By Ahlam Ben Saga
Rabat – After the volatility that the national economy experienced after the fourth quarter of 2017, when GDP increased by 3.8 percent, then decreased by 2.6 percent during the first three months of 2018, GDP is expected to accelerate throughout the second quarter of 2018.
Morocco’s Higher Planning Commission (HCP) in charge of economic, demographic, and social statistics has good news for Morocco’s economy. HCP forecasts an increase to GDP as a result of an increase in international trade and rising world demand for Morocco’s goods and services, which is expected to boost the economy by 5.1 percent despite the notable slowdown in non-agricultural value add year over year in comparison with its performance in 2017.
This increase during the second quarter of the year will not only cover the export of leather, textile, and aerospace industries but will also enhance industrial investments and consumer expenditure by 3.7 percent, in addition to boosting consumer goods imports and capital accumulation by 3.6 percent.
The non-agricultural sectors will benefit from an improvement in the business climate in both emerging and advanced economies, as well as from significant increases in international trade.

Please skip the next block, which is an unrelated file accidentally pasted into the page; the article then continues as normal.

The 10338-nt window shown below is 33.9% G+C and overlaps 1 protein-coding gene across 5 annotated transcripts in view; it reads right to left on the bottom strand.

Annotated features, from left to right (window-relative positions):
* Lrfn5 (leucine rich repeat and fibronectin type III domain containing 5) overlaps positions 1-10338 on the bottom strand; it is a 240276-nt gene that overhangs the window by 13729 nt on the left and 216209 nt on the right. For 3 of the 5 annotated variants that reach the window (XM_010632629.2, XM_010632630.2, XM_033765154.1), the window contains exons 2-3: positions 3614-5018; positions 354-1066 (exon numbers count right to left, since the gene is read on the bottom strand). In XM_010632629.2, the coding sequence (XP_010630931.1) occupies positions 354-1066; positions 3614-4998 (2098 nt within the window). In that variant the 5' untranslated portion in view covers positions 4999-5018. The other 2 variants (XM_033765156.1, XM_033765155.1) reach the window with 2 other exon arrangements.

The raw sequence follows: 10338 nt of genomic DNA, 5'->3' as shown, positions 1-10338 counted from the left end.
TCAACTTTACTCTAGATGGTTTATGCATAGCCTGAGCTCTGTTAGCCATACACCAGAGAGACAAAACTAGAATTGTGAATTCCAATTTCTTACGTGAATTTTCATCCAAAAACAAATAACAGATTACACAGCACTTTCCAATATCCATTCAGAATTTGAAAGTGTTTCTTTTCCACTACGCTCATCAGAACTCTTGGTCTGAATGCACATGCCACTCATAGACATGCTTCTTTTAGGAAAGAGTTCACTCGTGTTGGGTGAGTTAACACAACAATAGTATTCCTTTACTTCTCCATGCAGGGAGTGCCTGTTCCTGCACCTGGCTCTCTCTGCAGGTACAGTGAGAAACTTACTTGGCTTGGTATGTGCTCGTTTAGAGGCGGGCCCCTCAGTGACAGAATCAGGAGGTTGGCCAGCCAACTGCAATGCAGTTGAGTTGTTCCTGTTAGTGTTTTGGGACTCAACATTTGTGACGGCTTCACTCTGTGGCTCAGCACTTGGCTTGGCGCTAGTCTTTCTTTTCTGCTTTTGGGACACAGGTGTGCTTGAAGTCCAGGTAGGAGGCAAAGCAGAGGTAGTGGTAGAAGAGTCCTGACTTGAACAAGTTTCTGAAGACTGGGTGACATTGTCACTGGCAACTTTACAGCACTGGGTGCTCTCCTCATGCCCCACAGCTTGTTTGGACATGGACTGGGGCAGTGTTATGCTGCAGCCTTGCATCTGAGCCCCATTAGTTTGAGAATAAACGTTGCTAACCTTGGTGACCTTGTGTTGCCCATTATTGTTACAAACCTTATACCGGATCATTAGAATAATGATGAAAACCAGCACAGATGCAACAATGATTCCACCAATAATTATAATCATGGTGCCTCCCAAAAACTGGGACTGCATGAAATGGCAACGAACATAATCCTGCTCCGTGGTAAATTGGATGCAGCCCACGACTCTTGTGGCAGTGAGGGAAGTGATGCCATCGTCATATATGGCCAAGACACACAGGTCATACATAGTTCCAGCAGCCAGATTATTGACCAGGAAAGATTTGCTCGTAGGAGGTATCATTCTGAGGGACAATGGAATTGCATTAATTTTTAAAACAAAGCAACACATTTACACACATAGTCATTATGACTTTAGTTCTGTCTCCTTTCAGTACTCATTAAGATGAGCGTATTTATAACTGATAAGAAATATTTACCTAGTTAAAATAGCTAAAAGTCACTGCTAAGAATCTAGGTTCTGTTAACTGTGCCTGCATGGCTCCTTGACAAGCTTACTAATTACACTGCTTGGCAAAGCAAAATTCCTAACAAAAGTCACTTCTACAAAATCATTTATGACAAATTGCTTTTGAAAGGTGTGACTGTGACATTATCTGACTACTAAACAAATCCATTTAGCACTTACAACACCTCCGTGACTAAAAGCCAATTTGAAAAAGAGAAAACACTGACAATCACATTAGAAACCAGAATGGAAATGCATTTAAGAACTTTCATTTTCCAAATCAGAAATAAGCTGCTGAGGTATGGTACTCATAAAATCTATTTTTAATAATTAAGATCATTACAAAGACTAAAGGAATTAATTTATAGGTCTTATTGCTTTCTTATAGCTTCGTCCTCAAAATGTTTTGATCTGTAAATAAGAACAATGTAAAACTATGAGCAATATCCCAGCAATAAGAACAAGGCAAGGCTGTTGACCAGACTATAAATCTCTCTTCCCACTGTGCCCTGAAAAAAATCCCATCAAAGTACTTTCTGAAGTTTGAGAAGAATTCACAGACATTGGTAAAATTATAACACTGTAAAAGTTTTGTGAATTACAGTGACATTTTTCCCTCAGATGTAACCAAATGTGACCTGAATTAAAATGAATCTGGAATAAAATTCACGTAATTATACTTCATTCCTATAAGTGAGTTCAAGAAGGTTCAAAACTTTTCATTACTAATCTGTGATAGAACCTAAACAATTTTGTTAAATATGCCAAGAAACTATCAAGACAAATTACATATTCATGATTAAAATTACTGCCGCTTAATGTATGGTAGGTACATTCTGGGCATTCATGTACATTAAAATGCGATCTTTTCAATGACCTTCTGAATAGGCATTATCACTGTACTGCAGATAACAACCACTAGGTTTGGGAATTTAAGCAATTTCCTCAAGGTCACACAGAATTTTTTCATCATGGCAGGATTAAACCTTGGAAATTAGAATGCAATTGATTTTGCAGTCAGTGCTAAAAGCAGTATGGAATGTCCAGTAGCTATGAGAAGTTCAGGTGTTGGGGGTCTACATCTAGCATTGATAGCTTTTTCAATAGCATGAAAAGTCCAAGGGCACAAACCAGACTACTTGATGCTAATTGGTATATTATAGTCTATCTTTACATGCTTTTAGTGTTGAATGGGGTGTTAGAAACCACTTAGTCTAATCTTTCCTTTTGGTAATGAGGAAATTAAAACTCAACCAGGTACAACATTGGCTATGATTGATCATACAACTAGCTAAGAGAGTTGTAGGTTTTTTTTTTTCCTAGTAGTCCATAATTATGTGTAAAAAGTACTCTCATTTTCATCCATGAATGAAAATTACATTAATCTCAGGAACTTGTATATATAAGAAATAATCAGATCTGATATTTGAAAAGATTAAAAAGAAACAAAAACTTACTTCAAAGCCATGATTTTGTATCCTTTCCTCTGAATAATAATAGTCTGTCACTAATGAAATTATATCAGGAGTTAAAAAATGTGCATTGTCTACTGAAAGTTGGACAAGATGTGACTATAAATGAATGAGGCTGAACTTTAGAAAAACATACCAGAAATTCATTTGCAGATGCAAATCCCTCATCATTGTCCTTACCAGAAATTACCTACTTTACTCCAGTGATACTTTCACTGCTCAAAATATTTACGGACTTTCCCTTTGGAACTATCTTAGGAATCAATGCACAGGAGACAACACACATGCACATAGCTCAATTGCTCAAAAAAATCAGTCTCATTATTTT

With respect to national trade, the rise in oil price may hinder its growth as it hit USD 63 per barrel in comparison with 2017 where it peaked at USD 51 per barrel.
HCP expects industrial manufacturing to increase by 2.7 percent and foresees a decline by 1.9 percent in the rate of value added metals processing due to a decrease in external demand as well as the national price of phosphates.
Non-agricultural value add is expected to achieve 3.2 percent which will play a part in the acceleration of the national economy by 3 percent during the second quarter of 2018.
On the other hand, during the first quarter of the year, national economic growth was characterized by a slowdown of 2.6 percent due to the decline in agricultural value add by 0.5 percent versus the same quarter in 2017, where it hit 3.8 percent.
During the same period, the slowdown persisted in terms of monetary base whose rate stalled at 5 percent compared to its performance, 5.5 percent in 2017, as well as electronic and electricity equipment sector which decreased by 13.4 percent.
In contrast, the MASI and MADEX indexes have seen progress as the two increased at 14.8 and 14.5 percent throughout the first three months of 2018.
The chemical industry was also reported to have expanded to 123.2 percent, followed by hardware and software industry which has increased by 65 percent, mining by 42.5 percent, hospitality industry by 38.7 percent, and at last holding companies which have also steadily increased by 34.2 percent.
The synthesis of the aforementioned analytics suggest that the second quarter of 2018 should be a positive one reflecting various shifts in the components of GDP as the economy adapts to continuous changes in supply and demand.